We are indeed a lucky country. Shortly after the new government came in following the general elections on 10 December 2014, the skies seemed to open up and showered us with an almost continuous downpour for several days running. Before that we had been facing a quasi-drought situation, and the alarmingly low levels of water in our reservoirs and underground sites had led to fairly drastic cuts in water supply in several areas across the island: a scenario we are very familiar with.
In fact, there had been a number of demonstrations and protests by the public in the affected areas, and the CWA had a hard task explaining away and trying to ensure adequate supply to the aggrieved citizens.
The acuteness of the water situation was exacerbated when set against the persisting pre-elections campaign talk about electoral reform, a new presidential system, the metro leger, and the bringing in of yet another team of foreign experts to tackle the water problem when the recommendations of earlier reports had not even been implemented. It is believed that all this may have contributed to put the nail in the coffin of the incumbent government, which does not sound implausible.
So even as the Vire Mam wave led to the widely anticipated change of dispensation, nature chipped in to accompany it by an equally dramatic and welcome improvement of water availability to citizens previously deprived of the precious blue gold. As if this were not enough, here comes a tropical storm which, it appears, also followed a Vire Mam logic: instead of originating from the north-east of the island as is the usual pattern, it started in the opposite direction, the north-west! I do not personally remember about a cyclone being formed in that location before visiting us, there may have been but it is surely unusual, and I will leave it to the meteorological experts to enlighten us.
We had been squirming because of the torrid heat and humidity of the past several days. Fortunately cyclone Bansi has brought us copious amounts of rain, cooling down the air in the process, and what with winds of moderate strength there has been relatively little damage to speak of. However, this does not mean the end of our water woes, as the harvesting, storage, distribution and regulatory aspects (amongst others) of local water security have long-standing gaps which must be addressed as a matter of national urgency. That the government has identified this as the priority of priorities — a position which this paper had articulated before the elections — is indeed welcome news, and the population at large no doubt looks forward to the day when water shortage will, as in Singapore which we are constantly wishing to emulate, no longer be an issue.
Cyclone Bansi, like many previous ones, has proven to be a bounty of rain to the country as much as it has been a bonanza to school and college going students. Ouai, pena l’ecole! We were once students too, and know the excitement that such unplanned holidays bring to our hearts! Of course it’s a different story for parents, especially working ones who may have to make arrangements for the kids-at-home. Home helps if already available and grandparents come in handy in these emergency circumstances, but technology also assists these days: ipads, tablets and non-stop television programmes between them manage to keep the ‘holidayers’ off mischief (mostly). It is utopian to expect that they will study when the winds are howling outside and it is so cosy inside to indulge in leisure! I don’t think I am saying anything new here.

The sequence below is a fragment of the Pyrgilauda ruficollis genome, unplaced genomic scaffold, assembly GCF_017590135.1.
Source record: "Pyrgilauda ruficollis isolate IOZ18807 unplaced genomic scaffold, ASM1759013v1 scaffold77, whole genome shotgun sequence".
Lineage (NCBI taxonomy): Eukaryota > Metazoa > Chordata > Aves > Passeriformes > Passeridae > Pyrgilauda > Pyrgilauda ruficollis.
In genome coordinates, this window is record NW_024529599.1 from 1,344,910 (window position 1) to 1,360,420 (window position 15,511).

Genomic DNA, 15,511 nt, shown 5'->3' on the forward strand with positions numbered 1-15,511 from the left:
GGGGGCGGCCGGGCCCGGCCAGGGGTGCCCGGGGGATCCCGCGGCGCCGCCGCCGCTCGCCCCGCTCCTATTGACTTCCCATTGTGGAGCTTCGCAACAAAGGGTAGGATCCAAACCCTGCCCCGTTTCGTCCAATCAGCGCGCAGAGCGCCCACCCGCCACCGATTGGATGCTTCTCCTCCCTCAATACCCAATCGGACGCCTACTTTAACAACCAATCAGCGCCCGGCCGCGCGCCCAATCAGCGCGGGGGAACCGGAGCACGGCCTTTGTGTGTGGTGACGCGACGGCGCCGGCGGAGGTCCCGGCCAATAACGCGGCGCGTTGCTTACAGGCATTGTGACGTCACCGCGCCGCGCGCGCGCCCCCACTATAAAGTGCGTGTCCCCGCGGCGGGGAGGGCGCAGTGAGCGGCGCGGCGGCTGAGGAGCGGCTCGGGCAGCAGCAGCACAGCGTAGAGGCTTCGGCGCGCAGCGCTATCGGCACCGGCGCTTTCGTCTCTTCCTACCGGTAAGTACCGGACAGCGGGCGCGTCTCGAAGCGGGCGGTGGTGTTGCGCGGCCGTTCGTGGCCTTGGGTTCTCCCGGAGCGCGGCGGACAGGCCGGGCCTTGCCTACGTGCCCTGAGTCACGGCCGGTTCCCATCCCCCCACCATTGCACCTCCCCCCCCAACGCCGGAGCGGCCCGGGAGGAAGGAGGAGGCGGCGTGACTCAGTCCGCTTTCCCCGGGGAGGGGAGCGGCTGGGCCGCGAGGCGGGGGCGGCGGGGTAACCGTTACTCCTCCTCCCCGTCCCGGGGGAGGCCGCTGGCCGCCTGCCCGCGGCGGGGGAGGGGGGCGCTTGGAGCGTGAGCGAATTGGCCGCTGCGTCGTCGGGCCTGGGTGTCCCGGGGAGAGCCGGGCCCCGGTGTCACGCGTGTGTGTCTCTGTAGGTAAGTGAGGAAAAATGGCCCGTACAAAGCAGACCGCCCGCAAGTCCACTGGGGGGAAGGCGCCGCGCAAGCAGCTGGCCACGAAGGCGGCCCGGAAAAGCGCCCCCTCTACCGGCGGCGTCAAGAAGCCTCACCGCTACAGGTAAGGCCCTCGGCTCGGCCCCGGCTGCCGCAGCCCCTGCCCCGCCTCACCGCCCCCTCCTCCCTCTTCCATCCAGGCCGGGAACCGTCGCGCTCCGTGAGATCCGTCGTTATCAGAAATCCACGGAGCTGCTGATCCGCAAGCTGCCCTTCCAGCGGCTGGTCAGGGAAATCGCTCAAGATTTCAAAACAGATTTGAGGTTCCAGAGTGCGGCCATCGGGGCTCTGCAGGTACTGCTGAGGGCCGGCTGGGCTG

We really cannot complain much about the impact of cyclones in the island over the past few years, when we compare with what has happened in other countries where cyclones and storms, not to speak of flash floods and other earth-shaking natural catastrophes, have wrought so much of heart-wrenching inconvenience, damage to property and loss of lives. The Philippines come to mind, and even advanced countries such as North America. There, on the east coast stretching from New York through to Chicago and parts of Canada, sub-zero temperatures have led to such heavy snowfalls that normal life has been paralysed for days altogether, with power cuts and water shortage, not to speak of having to cope with lack of heating. I know at least one elderly couple settled in these parts who decided to escape to their tropical island for a few weeks and hope that things will have improved by the time they get back at the beginning of March.
Climate change is going to continue, and will require all our ingenuity to devise ways and means to deal with its multifarious impacts. The January 2015 issue of Scientific American carries an article about the hunt for planets better than earth for habitation, ‘superhabitable worlds.’ Astronomers have long dreamed about such planets where humans might want to emigrate – and Mars which is being explored more in depth has been eyed for such a possibility. But goodness me, how will we get there, and all seven billion of us! Let alone to planets in other solar systems… The article’s author notes that ‘Earth is past its prime, and the biosphere is nearing its end. All things considered, our planet is only marginally habitable.’ Leaves me to wonder if our prophets have foreseen these contingencies and shown a way forward for humanity…
Let us be happy with the little we have down below, rain (even if it’s courtesy cyclones!) alternating with shine, and no extremes for longer than we can support them. Our tiny dot of an island is, thank goodness, warmly habitable most of the time, and long may it remain so!
* Published in print edition on 16 January 2015